The influence of Estonia’s many occupiers is reflected in its food. Rosolje is a Russian dish. Beetroot sugar was a substitution for sugar during the Soviet occupation. Despite its origin, rosolje has become a food recognised as ‘being’ Estonian.
One of the more interesting responses I’ve had to my question was that, never mind what Estonian food is, it’s rather about how Estonians acquire it. Estonians have a long agricultural tradition, and extensive knowledge of preservation techniques.
As with any national cuisine, the people of its nation have certain memories attached to certain dishes, good or bad. And while it seems important to define a national cuisine, would it not be more practical to preserve its cultural traditions, something that food will no doubt be a part of.
June 2, 2011 § 2 Comments
How could write about cooking macaroni in milk without talking about piimasupp (milk soup)? Piimasupp, a comforting childhood favourite of many Estonians, except me. Yes, I admit, I have never tried this soup. So for those that are unfamiliar with this soup I have included J. Lindpere’s recipe:
Piimasupp Makaronidega (Milk Soup with Macaroni)
100 g macaroni
600 mL salted water
20 g butter
1 L milk
Bring water to a boil, add the salt, butter and macaroni and cool until pasta is soft.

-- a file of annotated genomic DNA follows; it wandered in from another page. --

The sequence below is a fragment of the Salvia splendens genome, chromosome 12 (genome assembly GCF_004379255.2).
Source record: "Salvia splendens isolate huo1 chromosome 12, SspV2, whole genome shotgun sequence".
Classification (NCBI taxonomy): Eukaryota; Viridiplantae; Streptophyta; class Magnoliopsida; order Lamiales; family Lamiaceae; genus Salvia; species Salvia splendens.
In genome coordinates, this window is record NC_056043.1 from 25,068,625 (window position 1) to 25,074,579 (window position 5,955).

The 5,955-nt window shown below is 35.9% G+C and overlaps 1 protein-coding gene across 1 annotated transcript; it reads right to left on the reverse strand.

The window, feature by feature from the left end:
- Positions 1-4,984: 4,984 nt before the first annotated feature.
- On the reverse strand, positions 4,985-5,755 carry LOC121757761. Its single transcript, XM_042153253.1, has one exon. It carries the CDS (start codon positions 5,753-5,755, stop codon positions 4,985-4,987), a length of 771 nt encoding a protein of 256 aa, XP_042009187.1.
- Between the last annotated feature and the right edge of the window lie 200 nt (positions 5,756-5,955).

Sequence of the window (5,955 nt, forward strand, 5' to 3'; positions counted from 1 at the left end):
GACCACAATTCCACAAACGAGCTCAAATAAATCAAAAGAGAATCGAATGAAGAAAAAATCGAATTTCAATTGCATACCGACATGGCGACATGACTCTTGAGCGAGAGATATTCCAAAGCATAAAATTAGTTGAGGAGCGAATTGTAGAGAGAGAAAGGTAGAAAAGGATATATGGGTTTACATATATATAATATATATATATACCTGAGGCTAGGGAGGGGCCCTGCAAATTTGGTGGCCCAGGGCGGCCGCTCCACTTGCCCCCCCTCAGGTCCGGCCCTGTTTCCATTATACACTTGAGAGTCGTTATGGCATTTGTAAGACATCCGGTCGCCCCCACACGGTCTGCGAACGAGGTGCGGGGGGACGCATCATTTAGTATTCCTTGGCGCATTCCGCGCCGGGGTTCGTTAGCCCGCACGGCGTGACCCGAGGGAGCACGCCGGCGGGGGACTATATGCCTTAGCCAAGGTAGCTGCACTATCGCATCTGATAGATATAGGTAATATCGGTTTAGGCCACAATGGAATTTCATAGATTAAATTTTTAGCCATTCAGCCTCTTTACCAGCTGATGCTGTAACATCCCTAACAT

Add the milk and cook for another 2-3 minutes.
Serve with toasted bread. Optional: This soup can be sprinkled with sugar or cinnamon sugar.
June 1, 2011 § Leave a Comment
Pasta seems to find its way into almost every cookbook. And why not? It is a very versatile food. There is not much that can’t be done with pasta.
My understanding of pasta was reshaped after spending two years cooking in Italy, and my Italian friends would probably cringe at the recipes I am about to discuss. However this is an excellent example of how an ingredient transforms when it is put into another context.
My grandmother, who immigrated to Canada in the early 1950s from Estonia used to make “makaronid” for us. This food took a different shape every time she made it: baked, boiled and tossed with butter, or in a soup. In every form it took, the pasta was always overcooked. But I suppose that this was better than nothing because according to my mother, she never ate pasta. My grandmother had refused to cook it.
J. Lindpere’s Makaronitoidud (Macaroni Foods) was published in 1970. This book follows the same principle, anything can be done with macaroni, even dessert. The introduction to the cookbook discusses the history of pasta and its growing popularity as part of a meal. Lindpere warns however, that pasta should always be eaten alongside something, or tossed with a sauce that ensures proper consumption of a well-balanced meal.